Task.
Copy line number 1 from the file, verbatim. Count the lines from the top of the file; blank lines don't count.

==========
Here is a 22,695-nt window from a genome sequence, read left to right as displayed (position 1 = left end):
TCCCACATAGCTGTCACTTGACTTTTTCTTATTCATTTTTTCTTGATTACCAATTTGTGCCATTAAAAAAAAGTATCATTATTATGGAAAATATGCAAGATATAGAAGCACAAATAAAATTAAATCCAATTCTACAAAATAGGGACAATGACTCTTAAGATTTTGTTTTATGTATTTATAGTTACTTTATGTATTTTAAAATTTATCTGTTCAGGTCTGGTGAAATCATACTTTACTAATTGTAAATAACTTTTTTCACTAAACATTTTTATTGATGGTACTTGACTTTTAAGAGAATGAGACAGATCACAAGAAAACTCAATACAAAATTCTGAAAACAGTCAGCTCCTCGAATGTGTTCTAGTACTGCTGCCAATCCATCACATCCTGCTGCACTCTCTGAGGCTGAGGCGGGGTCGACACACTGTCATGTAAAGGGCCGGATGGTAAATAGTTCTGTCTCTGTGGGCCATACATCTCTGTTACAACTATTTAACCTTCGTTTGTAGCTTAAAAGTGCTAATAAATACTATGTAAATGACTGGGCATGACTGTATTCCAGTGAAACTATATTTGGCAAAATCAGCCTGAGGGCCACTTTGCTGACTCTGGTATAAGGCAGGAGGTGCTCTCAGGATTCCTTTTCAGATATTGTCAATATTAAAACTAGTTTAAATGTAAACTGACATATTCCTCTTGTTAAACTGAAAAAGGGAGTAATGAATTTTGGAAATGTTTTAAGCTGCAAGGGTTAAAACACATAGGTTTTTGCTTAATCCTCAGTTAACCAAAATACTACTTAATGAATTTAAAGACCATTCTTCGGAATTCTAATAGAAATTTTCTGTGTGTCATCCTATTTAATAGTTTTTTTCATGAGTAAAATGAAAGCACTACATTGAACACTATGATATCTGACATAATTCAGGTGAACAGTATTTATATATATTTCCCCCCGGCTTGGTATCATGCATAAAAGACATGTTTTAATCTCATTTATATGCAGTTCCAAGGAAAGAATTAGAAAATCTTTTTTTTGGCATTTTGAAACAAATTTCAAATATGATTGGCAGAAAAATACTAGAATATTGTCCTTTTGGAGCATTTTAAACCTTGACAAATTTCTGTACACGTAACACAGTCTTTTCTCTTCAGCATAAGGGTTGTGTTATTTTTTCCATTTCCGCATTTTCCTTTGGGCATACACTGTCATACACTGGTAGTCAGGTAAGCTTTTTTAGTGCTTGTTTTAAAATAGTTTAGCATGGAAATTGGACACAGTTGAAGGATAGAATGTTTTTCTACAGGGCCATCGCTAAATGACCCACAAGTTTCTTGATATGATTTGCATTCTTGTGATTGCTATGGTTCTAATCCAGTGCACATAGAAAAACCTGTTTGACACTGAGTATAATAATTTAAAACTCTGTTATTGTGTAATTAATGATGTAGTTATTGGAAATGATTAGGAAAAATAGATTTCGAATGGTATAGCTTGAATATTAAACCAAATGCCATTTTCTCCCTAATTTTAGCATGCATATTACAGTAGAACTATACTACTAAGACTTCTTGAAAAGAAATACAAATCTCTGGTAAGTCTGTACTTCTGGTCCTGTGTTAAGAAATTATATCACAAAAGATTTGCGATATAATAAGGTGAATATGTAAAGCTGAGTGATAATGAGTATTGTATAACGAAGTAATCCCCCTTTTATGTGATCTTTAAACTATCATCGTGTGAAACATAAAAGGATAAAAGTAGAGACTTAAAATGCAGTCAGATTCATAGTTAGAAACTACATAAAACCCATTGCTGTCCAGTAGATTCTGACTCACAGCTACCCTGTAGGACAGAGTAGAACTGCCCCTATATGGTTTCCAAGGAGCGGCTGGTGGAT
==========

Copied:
Here is a 22,695-nt window from a genome sequence, read left to right as displayed (position 1 = left end):